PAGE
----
By on September 22, 2011

My grandfather was a big rally- and ice-racing fanatic during the 1950s and 1960s, running everything from a Renault Dauphine to a Corvair in every Minnesota race he could find. Eventually, he picked up a Corvette, which he loved almost as much as his Saab 93, and the trophies started to pile up. On my trip to the Midwest last month, I managed to talk him into letting me have this one for my office.


He’s also given me some old Super 8 film from his racing days, as well as a genuine Curta “Peppermill” Calculator.
Unfortunately, the only photo of his Corvette that I could find was this scan of an entire photo album page, showing some of his race and street vehicles from the 1960s and 1970s. That’s it in the lower left corner.
A Corvettes of Minnesota/3M Sports Car Club gymkhana from January, 1964. It was probably 20 below during this event, and I’m sure you could hear the cars rusting, but Minnesotans are crazy tough.
I’m not sure what this award was actually for, because a critical plaque fell off during storage, but that doesn’t matter. I’m putting it right next to my Fastest Swedish Car award from the 2008 24 Hours of LeMons San Francisco!

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13 Comments on “Family Treasure: The 1964 Corvettes of Minnesota Slippery Slalom Trophy...”


  • avatar

    Now that is an award to be proud of. If I had a Grammy, I would literally throw it off my desk, just so I could put that up. It even comes with an interesting series of stories to tell people! It doesn’t get much better than that.

  • avatar
    V572625694

    Was that Jeep one of those legendary units packed in “cosmolene” that you could theoretically buy for $50 as war surplus?

    • 0 avatar
      Robert.Walter

      I remember sometime ca. 1977-83, my dad came home from work and mentioned that there was word going around Dearborn that there were some number of surplus Jeeps, crated as you mention, available at a gov’t storage yard in Washington, MI, for IIRC,, 200 bucks each. For a time, this then teen’s mind was filled with wonderful fantasies…

      • 0 avatar
        Bryce

        Jeeps brand new and 6×6 trucks etc were dumped in deep water all over the world due to contractual agreements that they NEVER entered the US car market so saving some in the US sounds like bullshit

  • avatar
    MarkP

    I can’t believe that Cosmoline is still available. It’s about $50 a quart.

  • avatar
    Robert.Walter

    I live about 15 minutes from where the Curta was made! There are a whole bunch of these devices in the Lechtenstein History Museum in Vaduz.

    BTW Murilee, did you register yours on the Curta website?

  • avatar
    Robert.Walter

    I remember sometime ca. 1977-83, my dad came home from work and mentioned that there was word going around Dearborn that there were some number of surplus Jeeps, crated as you mention, available at a gov’t storage yard in Washington, MI, for IIRC,, 200 bucks each. For a time, this then teen’s mind was filled with wonderful fantasies…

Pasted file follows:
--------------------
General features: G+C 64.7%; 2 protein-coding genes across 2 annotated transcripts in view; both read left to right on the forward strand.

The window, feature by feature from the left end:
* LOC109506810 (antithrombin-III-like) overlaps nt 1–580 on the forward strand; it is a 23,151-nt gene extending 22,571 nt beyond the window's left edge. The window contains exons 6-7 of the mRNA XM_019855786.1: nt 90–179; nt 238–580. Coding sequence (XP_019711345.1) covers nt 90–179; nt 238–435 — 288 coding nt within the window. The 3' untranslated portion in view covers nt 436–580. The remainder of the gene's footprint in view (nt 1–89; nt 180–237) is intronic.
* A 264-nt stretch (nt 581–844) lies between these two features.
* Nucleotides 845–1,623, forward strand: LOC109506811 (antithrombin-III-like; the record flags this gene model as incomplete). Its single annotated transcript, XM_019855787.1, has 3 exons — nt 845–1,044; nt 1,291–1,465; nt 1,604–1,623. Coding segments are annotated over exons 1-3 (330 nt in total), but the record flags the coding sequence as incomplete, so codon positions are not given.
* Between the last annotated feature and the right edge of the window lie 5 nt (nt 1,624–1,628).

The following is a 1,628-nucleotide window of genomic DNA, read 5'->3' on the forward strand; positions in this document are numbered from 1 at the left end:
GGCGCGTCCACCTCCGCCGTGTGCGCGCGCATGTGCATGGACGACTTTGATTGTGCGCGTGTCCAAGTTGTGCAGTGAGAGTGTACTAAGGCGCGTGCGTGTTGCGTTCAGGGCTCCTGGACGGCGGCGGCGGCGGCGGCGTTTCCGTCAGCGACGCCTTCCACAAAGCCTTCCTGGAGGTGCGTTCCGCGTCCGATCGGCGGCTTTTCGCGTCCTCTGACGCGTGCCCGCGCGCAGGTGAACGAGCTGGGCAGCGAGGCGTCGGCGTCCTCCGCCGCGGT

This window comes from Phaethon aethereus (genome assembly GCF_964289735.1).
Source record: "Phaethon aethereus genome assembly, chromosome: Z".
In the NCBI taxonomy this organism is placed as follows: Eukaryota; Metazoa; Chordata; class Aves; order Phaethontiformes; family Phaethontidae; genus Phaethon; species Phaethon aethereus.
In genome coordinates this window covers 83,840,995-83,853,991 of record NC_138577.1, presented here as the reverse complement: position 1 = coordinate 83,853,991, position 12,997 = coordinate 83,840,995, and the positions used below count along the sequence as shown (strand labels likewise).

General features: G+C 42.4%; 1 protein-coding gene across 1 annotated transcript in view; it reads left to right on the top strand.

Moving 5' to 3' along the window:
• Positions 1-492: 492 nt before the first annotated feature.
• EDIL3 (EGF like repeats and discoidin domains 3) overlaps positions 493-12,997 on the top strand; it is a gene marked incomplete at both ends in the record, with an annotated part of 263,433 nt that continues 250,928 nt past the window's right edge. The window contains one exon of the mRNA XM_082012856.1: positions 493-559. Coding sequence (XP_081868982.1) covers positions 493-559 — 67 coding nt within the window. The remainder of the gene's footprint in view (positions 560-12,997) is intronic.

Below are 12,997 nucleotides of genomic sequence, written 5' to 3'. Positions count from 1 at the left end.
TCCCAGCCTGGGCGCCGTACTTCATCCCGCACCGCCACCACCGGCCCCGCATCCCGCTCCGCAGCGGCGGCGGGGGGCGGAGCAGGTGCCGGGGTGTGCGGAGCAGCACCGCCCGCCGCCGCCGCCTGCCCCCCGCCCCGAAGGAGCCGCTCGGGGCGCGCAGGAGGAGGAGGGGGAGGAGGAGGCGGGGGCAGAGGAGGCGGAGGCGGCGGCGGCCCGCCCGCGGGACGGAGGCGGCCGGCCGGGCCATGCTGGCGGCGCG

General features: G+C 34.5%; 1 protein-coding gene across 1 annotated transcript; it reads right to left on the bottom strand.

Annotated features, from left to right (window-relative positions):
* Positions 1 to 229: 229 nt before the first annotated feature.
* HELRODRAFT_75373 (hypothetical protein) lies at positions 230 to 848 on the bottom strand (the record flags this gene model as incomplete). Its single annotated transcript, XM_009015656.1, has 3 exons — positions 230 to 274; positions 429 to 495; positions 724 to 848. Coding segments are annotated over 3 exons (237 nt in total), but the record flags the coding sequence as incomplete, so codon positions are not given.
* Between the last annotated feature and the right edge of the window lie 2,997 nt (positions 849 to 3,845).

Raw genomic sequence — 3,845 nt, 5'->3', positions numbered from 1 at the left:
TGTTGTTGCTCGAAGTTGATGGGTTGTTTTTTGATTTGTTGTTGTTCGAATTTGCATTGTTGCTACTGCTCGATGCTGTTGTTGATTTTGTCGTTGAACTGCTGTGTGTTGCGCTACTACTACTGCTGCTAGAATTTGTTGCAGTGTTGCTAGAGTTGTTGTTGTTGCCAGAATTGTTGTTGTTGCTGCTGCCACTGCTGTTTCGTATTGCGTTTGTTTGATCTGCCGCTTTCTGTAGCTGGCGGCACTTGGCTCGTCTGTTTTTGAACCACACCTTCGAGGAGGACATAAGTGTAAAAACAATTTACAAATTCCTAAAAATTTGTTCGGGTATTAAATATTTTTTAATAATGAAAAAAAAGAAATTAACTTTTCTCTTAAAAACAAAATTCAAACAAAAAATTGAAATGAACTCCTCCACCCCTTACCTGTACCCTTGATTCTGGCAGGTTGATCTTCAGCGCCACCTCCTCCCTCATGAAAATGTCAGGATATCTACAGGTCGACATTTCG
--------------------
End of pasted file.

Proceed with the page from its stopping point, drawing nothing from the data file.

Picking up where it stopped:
• avatar
    MrWhopee

    Even though I’ve never owned a corvette, I had a trophy with C5 corvette on top, from winning a Corvette Club of Minnesota autocross event, though the corvette were at the very top of the trophy. No, the event was in the heat of summer. The CCCM was A very nice bunch of people.

  • avatar
    Felis Concolor

    Woo, Curta Calculators were the pinnacle for compact calculating machines in the pre-electronics era. Great looking example you’ve got there.

    The history of their creation and details of their mechanical logic system is a fascinating read.

  • avatar
    dvp cars

    …..loved the home movie…..spotted a 956 AND a Super 90, TR3, XK140, Karmann, and an unusually large contingent of pirouetting Corvairs. Maybe Mr. Nader was onto something, they may or may not be “Unsafe At Any Speed”, but they were definitely a little iffy on that day.
    That open sports car with no windshield (in shadow) is either a late 50′s Vette or Healey. Only thing missing to make it the classic 60′s club race was a 544 or two.

  • avatar
    monomille

    Those were the days. The Penn State Sports Car Club in central PA put on about 3 autocrosses and 3 rallies (mostly TSD events) per 10 week term – 4 terms per year! The autocrosses using enormous parking lots were fairly fast and drew everything from a wildly entertaining 2CV to the only Shelby Mustang GT350 in town and even a ’56 Chevy based dirt track stock car that predictably took all of the turns sideways. I started running the rallies in high school and then laid out almost all of them when I went to college. Between Heurer dash mount watches, Curta calculators and WWV shortwave synched timekeeping we had some serious competitions with scores of some teams below 10 points (1 per 100th of a minute) for a 150 mile event using at least 3 checkpoints. These are the kind of youthful experiences you look back on later and realize that with mature “adult supervision” they never could have happened.

  • avatar
    dvp cars

    ….the trick car for those early parking lot autocrosses was the Spifire….shortest turning circle ever…..I wandered into a Porsche Club event one Sunday and won 1st place in my girlfriend’s ’69…….were they pissed!! Made up probably 8 seconds in the section where you take a four pylon square in all 4 directions.

  • avatar
    rpn453

    It was probably 20 below during this event, and I’m sure you could hear the cars rusting . . .

    They don’t rust much at those temps. I’ve certainly never been able to hear it, anyway. It’s when it gets warmer and wetter/slushier that the rusting becomes audible.


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